Common Councilman, and Albany mayoral candidate, Corey
Ellis campaigning in the 9th Ward.
Race Is On
mayoral candidate Corey Ellis takes his message door to door,
while incumbent Mayor Jerry Jennings defends his record
make sure that the schools are effective, we have to make
sure that these kids live in safe neighborhoods,” Councilman
Corey Ellis said, standing on the front porch of a modest
single-family home on Forest Avenue in Albany’s 9th Ward.
“Forty percent of the children in the South End and Arbor
Hill live below the poverty level. We have kids who can’t
live in safe neighborhoods, where crime is running rampant.
How can we expect them to leave those unsafe neighborhoods
and be effective students?”
He could have asked anything to the middle-aged homeowner
staring blankly back at him. Ellis knew before he went to
her door that she was a supporter of Mayor Jerry Jennings.
demographics, the older age groups,” the first-time mayoral
candidate said later, are where his campaign has found the
majority of Jennings’ supporters.
But there are Machine houses, too, he said. “I can tell not
only by age but by how many are registered in the house. You
see seven people registered Democrat in the house, regardless
if they live there, if the kids are off to college, I know
that those aren’t my votes.”
Ellis is running an ambitious campaign to unseat a 16-year
incumbent who raised more than $360,000 in campaign contributions
by the July reporting. That is nearly 10 times the $37,000
Ellis was able to raise. Further, Ellis had spent all but
$11,000 of his war chest; Jennings still had on hand $273,000.
Ellis shrugged. “What can Jerry spend that money on? TV spots?
The voting population is so small, you can only spend so much
money to get a vote. We are only talking about 16,000 people.”
A successful campaign is about going door to door, he said,
and about calling voters. “You can talk to voters without
It has worked for him so far. He has already enjoyed an early
victory by outlasting Common Council President Shawn Morris,
who dropped out of the race on July 16. “Our campaign was
reenergized by that,” Ellis said, adding that he hopes the
people who supported Morris will now support him.
At least one of the people Ellis spoke to Monday night was
a former Morris supporter and volunteer. The college-aged
woman told Ellis that she would now volunteer for his campaign.
“I was supporting her because I didn’t know about you,” she
admitted. “I don’t like Jennings.”
what we have seen,” Ellis said. “It’s definitely a battle
to beat Jerry.”
At another house, during a discussion on the growing tax burden
facing the city, a mother told Ellis: “There needs to be a
moratorium on charter schools.”
voted for it,” Ellis said. Until the current charter schools
are full, the city doesn’t need to spend its valuable education
resources on them. “They are placing an undue burden on a
school system that is already burdened.”
the mayor favor charter schools? Are there too many of them?”
Ellis asked. “He needs to answer that.”
think that we are pretty maxed,” Jennings told Metroland,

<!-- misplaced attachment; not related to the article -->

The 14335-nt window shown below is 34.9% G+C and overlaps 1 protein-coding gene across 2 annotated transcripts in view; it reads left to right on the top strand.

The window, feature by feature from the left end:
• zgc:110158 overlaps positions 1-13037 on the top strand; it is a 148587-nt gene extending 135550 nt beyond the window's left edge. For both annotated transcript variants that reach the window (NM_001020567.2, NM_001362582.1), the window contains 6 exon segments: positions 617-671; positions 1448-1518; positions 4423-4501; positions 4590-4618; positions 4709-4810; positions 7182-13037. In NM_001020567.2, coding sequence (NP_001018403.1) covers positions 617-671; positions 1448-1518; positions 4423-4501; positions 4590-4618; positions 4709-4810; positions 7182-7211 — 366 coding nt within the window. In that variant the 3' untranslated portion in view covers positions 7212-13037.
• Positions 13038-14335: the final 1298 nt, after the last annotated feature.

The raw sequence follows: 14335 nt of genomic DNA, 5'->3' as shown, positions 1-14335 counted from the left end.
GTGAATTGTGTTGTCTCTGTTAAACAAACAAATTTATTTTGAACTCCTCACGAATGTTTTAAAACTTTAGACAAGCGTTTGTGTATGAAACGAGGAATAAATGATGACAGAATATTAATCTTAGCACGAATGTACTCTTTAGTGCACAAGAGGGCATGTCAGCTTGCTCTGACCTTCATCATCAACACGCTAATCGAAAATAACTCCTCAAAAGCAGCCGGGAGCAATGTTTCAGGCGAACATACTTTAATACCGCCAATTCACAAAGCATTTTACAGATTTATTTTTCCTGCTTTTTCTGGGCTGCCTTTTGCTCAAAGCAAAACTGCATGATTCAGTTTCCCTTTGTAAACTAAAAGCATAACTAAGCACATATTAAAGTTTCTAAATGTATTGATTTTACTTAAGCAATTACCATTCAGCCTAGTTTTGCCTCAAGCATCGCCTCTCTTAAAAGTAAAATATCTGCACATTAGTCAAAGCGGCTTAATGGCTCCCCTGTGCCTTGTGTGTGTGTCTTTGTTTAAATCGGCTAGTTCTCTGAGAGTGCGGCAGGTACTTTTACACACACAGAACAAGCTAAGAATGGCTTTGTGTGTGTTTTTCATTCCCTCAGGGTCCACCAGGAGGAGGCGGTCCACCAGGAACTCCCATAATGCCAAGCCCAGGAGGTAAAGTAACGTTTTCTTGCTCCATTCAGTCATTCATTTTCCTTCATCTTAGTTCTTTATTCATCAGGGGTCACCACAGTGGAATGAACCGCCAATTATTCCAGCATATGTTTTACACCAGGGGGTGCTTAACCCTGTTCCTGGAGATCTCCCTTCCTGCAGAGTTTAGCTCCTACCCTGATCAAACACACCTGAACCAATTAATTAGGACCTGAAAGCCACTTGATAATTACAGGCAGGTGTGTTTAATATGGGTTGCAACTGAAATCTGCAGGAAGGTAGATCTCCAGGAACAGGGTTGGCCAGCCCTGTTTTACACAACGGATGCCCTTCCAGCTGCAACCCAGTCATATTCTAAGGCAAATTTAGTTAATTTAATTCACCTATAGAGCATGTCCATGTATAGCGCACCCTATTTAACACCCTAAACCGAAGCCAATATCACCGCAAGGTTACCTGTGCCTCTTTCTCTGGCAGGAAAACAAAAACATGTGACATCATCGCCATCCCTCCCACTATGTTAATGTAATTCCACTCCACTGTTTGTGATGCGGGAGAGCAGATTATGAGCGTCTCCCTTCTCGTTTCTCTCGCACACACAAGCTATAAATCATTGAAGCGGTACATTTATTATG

“but we wouldn’t need charter schools if public schools were
effective. Charter schools play a role because a lot of parents
are sending their kids to charter schools because they have
lost confidence in our public schools.”
Charter schools have advantages, Jennings continued: They
have longer school years; the kids wear uniforms. “But they
don’t have the demands of a special education program, etc.,
etc., so that’s why I think that they could complement each
other, as opposed to being competitive with each other.”
On that Monday evening in that middle-class neighborhood,
Ellis fielded multiple questions about how he would approach
what is seen as an increase in crime in Albany.
need to get back to community policing,” Ellis said. “Our
police department has become stat takers. They can tell you
where the crimes are, but we have to begin to prevent those
crimes from happening. And I believe the way we can do that
is by having officers on the beat, constantly, so people know
who their officers are. That way the community gets more engaged
in the police department, and vice versa.”
Jennings answered: “People have to look at it: One crime is
too much, but crime has gone down in the city, over the past
three years. If you look back, what we did was we modernized
the department,” pointing to the city’s development of the
Strategic Deployment Unit, more than 20 officers who can be
deployed anywhere in the city. “You can’t have a beat cop
on every corner, that’s unrealistic.” But, he added, the city
is looking at ways to direct recently announced federal funds
toward hiring 10 new officers to be used for community-policing
This plan will be released, he said, in a week or so.
want people in the city to recognize the hard work we have
put into the city over the past 15-plus years, and I think
that they will,” Jennings said. “I am not ready to give the
city up, ’cause we have a lot of work to do, and the people
in the city recognize that. The easiest thing for me to do
would be walk away.
who are objective will look at it realistically and say, ‘Are
we better off? Do we have more jobs? Do we have more opportunities
for our kids?’ I mean, that All-America City recognition wasn’t
something to take lightly. People from outside evaluated what
is going on here, and that was 350 cities that applied for
that. That is something we can be very proud of.”
loose ends this week-